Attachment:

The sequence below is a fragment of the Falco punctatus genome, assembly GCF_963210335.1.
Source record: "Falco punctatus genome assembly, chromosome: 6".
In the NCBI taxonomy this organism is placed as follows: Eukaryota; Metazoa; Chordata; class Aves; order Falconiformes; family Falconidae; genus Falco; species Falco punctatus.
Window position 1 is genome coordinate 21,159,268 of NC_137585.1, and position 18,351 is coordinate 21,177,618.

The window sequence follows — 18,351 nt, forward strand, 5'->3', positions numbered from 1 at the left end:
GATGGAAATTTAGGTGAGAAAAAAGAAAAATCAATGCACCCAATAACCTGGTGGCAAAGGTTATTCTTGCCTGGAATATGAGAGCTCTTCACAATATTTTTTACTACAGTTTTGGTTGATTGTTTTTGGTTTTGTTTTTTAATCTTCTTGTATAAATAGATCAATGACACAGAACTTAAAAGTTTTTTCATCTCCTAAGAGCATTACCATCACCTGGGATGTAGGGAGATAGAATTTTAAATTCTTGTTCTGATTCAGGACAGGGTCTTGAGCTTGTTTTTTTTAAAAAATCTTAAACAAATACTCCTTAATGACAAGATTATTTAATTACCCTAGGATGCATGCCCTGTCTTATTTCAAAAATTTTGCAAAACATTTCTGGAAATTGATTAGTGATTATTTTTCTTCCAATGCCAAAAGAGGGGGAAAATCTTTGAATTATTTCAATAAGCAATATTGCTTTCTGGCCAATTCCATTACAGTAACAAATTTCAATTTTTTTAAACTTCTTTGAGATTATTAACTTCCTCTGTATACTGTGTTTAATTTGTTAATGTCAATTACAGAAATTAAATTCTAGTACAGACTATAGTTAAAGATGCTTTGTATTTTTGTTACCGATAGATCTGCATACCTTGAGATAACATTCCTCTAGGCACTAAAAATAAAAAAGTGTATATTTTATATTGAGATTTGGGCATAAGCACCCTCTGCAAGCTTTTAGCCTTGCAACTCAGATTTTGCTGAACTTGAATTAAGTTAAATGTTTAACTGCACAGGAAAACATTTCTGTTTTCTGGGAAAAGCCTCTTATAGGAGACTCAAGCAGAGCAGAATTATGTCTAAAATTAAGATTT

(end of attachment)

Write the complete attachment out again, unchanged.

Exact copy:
The sequence below is a fragment of the Falco punctatus genome, assembly GCF_963210335.1.
Source record: "Falco punctatus genome assembly, chromosome: 6".
In the NCBI taxonomy this organism is placed as follows: Eukaryota; Metazoa; Chordata; class Aves; order Falconiformes; family Falconidae; genus Falco; species Falco punctatus.
Window position 1 is genome coordinate 21,159,268 of NC_137585.1, and position 18,351 is coordinate 21,177,618.

The window sequence follows — 18,351 nt, forward strand, 5'->3', positions numbered from 1 at the left end:
GATGGAAATTTAGGTGAGAAAAAAGAAAAATCAATGCACCCAATAACCTGGTGGCAAAGGTTATTCTTGCCTGGAATATGAGAGCTCTTCACAATATTTTTTACTACAGTTTTGGTTGATTGTTTTTGGTTTTGTTTTTTAATCTTCTTGTATAAATAGATCAATGACACAGAACTTAAAAGTTTTTTCATCTCCTAAGAGCATTACCATCACCTGGGATGTAGGGAGATAGAATTTTAAATTCTTGTTCTGATTCAGGACAGGGTCTTGAGCTTGTTTTTTTTAAAAAATCTTAAACAAATACTCCTTAATGACAAGATTATTTAATTACCCTAGGATGCATGCCCTGTCTTATTTCAAAAATTTTGCAAAACATTTCTGGAAATTGATTAGTGATTATTTTTCTTCCAATGCCAAAAGAGGGGGAAAATCTTTGAATTATTTCAATAAGCAATATTGCTTTCTGGCCAATTCCATTACAGTAACAAATTTCAATTTTTTTAAACTTCTTTGAGATTATTAACTTCCTCTGTATACTGTGTTTAATTTGTTAATGTCAATTACAGAAATTAAATTCTAGTACAGACTATAGTTAAAGATGCTTTGTATTTTTGTTACCGATAGATCTGCATACCTTGAGATAACATTCCTCTAGGCACTAAAAATAAAAAAGTGTATATTTTATATTGAGATTTGGGCATAAGCACCCTCTGCAAGCTTTTAGCCTTGCAACTCAGATTTTGCTGAACTTGAATTAAGTTAAATGTTTAACTGCACAGGAAAACATTTCTGTTTTCTGGGAAAAGCCTCTTATAGGAGACTCAAGCAGAGCAGAATTATGTCTAAAATTAAGATTT